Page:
Meghan – I’ve played there a few times with other artists and always liked the vibe and thought the room sounded good. They also have a projector set up and we knew we were going to have our video set up be a big part of the show.

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Poster from Record Release Party

The new release is an EP – was this intended from the beginning? Did you ever want Ellis Bell to be a full album?

Meghan – We had a strong group of songs and thought it would be great to just get something out quickly. The first record wasn’t quite where I wanted it to be sonically, so this time around I wrote songs specific to a style of production, as opposed to try and fit a song to that style.

How would you describe the vibe of the new release? Where was your band at the time?

Meghan – I definitely think I was ready to work. When Nicole came home from the last tour and listened to the mastered album, we basically both agreed we had something special with these recordings and we should make a run of it with the band.

Ellis Bell was the pen name used by author Emily Brontë in the 19th century. What is the significance of Emily’s work on the band?

Meghan – I’m a huge nerd and love all things from the Romantic literature period. I had read Wuthering Heights and loved it. I ended up binge watching Masterpiece Theater and A&E classics and it came on one night. I got obsessed with the story; which lead to writing the song based around the plot line. I ended up researching Emily Brontë and discovering the name “Ellis Bell”.

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Emily Brontë (portrait by brother, Branwell Brontë)

The Cold and Lovely is a powerhouse of women in a rock band. Is it important to remain an all female band? How does that play into the music?

Nicole – I think it’s an exciting time for women in rock. There are a lot of all female bands right now (HAIM, Savages, Warpaint, etc.) and it feels like a resurgence to me, because when I was a teenager I was really into Riot Grrrl and that played a huge role in why I became a musician. If I can inspire one young girl to play music then I feel like I’ve done my job. Nothing is more heartwarming to me than someone telling me I am one of the reasons they picked up the bass – especially girls. Rock and roll is still a male dominated world and I feel really good that I have been able to claim my stake in it. I want other girls and women to feel empowered in that way. That’s why we want to keep The Cold and Lovely all women and why we are so involved in Rock Camp for Girls.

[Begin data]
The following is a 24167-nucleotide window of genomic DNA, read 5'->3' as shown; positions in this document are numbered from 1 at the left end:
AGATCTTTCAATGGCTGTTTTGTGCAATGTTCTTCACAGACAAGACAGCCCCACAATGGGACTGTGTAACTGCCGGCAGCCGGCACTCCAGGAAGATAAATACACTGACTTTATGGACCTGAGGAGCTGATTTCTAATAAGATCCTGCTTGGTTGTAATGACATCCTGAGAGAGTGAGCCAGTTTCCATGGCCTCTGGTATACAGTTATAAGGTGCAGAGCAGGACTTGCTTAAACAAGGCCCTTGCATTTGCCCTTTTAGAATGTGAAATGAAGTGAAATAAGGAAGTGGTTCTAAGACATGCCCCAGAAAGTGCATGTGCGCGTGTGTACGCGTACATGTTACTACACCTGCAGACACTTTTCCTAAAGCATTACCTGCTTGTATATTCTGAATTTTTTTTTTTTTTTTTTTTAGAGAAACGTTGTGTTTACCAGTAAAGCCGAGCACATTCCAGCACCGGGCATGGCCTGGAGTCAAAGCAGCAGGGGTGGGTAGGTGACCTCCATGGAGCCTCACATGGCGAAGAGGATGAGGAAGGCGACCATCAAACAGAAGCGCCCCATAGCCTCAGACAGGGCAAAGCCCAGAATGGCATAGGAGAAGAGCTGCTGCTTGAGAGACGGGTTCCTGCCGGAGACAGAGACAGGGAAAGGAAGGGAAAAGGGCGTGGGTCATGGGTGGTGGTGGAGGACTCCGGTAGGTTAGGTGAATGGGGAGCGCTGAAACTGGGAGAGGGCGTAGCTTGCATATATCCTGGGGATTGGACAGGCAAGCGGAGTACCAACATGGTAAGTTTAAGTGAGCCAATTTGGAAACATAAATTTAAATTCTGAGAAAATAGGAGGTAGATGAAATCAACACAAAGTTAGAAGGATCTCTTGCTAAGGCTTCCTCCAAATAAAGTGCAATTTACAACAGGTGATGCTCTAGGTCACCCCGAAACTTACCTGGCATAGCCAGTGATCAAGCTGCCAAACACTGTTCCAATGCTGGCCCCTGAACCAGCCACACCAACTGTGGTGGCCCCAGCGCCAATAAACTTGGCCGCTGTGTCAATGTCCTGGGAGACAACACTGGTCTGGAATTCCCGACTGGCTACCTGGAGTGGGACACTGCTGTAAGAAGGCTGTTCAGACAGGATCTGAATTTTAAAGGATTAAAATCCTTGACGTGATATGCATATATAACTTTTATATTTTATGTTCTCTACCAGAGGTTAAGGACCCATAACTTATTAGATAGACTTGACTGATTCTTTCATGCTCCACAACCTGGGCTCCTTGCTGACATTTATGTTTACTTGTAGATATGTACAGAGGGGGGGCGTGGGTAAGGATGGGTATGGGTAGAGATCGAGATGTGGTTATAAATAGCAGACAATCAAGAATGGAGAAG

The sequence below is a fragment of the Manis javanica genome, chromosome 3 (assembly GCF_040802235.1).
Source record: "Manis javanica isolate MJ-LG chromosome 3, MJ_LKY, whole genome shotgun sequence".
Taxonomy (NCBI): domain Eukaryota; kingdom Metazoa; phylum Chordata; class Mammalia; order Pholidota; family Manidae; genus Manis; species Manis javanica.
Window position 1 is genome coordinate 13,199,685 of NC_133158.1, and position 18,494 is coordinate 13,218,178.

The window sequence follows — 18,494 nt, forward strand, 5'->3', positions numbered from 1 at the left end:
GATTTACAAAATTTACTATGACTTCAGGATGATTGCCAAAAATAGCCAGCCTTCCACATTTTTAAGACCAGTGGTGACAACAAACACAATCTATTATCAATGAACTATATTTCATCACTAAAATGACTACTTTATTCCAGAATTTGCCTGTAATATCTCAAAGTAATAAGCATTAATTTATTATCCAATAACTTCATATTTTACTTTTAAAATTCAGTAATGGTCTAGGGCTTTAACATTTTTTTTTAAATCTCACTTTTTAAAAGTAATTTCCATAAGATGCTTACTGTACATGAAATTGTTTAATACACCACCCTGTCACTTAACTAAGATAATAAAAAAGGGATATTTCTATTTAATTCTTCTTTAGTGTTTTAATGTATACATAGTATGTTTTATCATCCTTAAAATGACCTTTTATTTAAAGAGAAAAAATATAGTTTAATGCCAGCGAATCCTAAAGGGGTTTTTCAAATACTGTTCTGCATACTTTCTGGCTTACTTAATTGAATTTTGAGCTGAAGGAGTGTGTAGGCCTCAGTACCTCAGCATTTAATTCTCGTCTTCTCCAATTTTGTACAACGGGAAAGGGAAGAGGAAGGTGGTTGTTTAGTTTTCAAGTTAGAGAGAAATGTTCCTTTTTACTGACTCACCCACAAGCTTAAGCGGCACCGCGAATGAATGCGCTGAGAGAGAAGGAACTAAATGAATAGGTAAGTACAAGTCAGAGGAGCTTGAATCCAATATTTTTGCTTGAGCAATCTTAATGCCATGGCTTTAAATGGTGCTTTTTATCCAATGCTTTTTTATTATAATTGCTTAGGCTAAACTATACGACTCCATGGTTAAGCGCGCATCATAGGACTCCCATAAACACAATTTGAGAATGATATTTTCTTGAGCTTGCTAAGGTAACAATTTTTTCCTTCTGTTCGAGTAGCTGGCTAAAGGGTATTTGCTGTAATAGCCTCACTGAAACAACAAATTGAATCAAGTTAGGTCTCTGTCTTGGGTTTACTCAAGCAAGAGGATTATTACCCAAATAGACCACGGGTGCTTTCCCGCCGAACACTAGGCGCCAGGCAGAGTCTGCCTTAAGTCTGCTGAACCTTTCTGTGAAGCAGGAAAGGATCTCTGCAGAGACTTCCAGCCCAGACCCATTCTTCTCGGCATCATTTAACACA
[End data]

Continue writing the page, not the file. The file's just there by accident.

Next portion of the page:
Speaking of women in music, how do you feel about Miley Cyrus’ recent controversy to include Sinead O’Connor’s open letter rejecting “prostitution” in music? Is it okay to be a woman in rock and be sexually provocative?

Meghan – I think it’s ok to be sexually expressive as a woman. Where I get lost is the fact that we are dealing with a young woman who has grown up as a role model to young girls. Miley’s choices are her own, but they kind of bum me out because I think she should have a sense of responsibility to a bigger community than just girls that are comfortable being overtly sexual. Madonna also had amazing songs and style. To me, Miley is trying to shock people and I just think she’s boring – but that’s my own opinion. Give me a great song and then take your clothes off or leave them on…